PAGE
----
The starting infield looks like Freddie Freeman at first, Alberto Callaspo at second, Simmons manning shortstop, and Chris Johnson returning at the hot corner. However, the stranglehold over playing time is certainly challenged at second and third base. Freeman returns for the second year of his mega deal he inked last season. He experienced a good follow-up campaign to his 2013 season that placed him in the Top 5 for the MVP, but it was still a step back. It’s hard to ride the guy during a year where just about every other hitter didn’t perform, but the problem with signing a $135M contract extension as people start thinking you should put up better numbers than .288/.386/.461 while losing 50 points on your OPS.
Skipping to shortstop, Simmons also has a long extension, but his drop offensively is a bit more hidden because he was signed for his defense. Still, a .273 wOBA is woeful. Only four players were worse last year and no, B.J. Upton wasn’t one of those. The Braves don’t need Simmons to do a lot offensively as he’s a 2-to-3 WAR guy regardless, but they certainly don’t want to play .244/.286/.331 nightly. In fact, the Braves probably will rely on Simmons more due to the trades this offseason. If Simmons could post a .270/.320/.400 season, he’d be a 5-6 WAR guy. If he doesn’t…well, at least we can make one of these after every year.
Second base would appear to be Callaspo’s…maybe. Jose Peraza is expected to take over in the near future, which might be this year. I wrote about some reasonable expectations for Peraza, but suffice it to say, our expectations should be very low for when he does get to the majors because even for the best prospects, it can take a little while to uncover the player they ultimately become. The stopgap, Callaspo, probably won’t impress anyone. His offense is miserable and his defense has gotten worse. But, he doesn’t strike out so that’s something.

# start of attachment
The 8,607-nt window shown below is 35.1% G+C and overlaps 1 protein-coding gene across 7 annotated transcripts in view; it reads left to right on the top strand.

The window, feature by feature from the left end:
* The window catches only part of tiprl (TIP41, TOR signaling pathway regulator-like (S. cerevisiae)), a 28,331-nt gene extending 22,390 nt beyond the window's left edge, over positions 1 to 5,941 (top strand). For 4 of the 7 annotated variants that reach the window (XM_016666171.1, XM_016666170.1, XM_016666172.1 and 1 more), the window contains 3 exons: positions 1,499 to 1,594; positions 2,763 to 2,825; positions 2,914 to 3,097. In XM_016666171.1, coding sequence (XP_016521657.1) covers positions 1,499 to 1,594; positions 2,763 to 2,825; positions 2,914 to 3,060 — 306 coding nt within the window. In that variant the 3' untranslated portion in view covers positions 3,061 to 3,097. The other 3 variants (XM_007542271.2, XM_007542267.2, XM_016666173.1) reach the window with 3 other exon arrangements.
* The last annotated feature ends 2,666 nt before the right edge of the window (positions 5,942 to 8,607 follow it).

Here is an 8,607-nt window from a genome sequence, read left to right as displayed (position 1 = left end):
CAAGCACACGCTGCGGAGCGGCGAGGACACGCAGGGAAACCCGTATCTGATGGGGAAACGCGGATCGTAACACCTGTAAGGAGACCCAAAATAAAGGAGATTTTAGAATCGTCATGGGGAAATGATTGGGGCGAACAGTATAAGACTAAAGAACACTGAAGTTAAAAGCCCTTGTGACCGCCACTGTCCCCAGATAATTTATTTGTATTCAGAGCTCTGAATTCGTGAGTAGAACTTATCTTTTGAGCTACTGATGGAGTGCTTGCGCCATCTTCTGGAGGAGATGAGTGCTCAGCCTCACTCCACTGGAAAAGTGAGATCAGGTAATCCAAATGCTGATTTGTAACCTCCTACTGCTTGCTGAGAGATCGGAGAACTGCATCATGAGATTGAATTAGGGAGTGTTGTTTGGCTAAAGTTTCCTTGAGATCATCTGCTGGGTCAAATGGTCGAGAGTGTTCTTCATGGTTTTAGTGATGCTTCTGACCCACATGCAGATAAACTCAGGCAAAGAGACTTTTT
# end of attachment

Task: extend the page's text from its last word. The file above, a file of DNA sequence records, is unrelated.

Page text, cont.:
Callaspo’s main competition also could be the main competition for Johnson at third. Jace Peterson was picked up in the Justin Upton trade and the rookie has experience at second, short, and third. He’s a solid athlete which is what we tend to say about limited offensive players. He hasn’t hit for much power and his stolen bases have been falling. Some seem to think he maxes out as a utility player and I tend to agree. His left-hand bat could make him platoon-worthy.
Phil Gosselin had his moments last year. He decimated International League pitching for a slash of .344/.379/.487, those his major league numbers were not nearly as notable. He often replaced La Stella late in games, though the Braves probably should have replaced Johnson for defense. Elmer Reyes has quietly posted a pair of solid minor league seasons and could be a bit of a late bloomer. Playing in the shadow of Peraza, Reyes posted a .728 OPS with Lynchburg in 2013 and a .751 OPS last year, showing little preference for Southern League or International League pitching. Still, his ceiling is very low.
The Braves also have a few guys on minor league deals who could make some noise. Corban Joseph looked like he would be in the mix early on this offseason, but he was not given an invite to spring training. That might have been due to the pickup of Kelly Johnson, a better player with a lot of experience in the big leagues. KJ also has outfield flexibility and could be in the mix there as well.
Overall, once you get beyond the starters at 1B and SS, there is only question marks. Bethancourt seems like the guy behind the plate and Johnson is probably going to be at third. Or maybe not. Typically, spring training isn’t this wide open.
But typically, the Braves aren’t rebuilding either.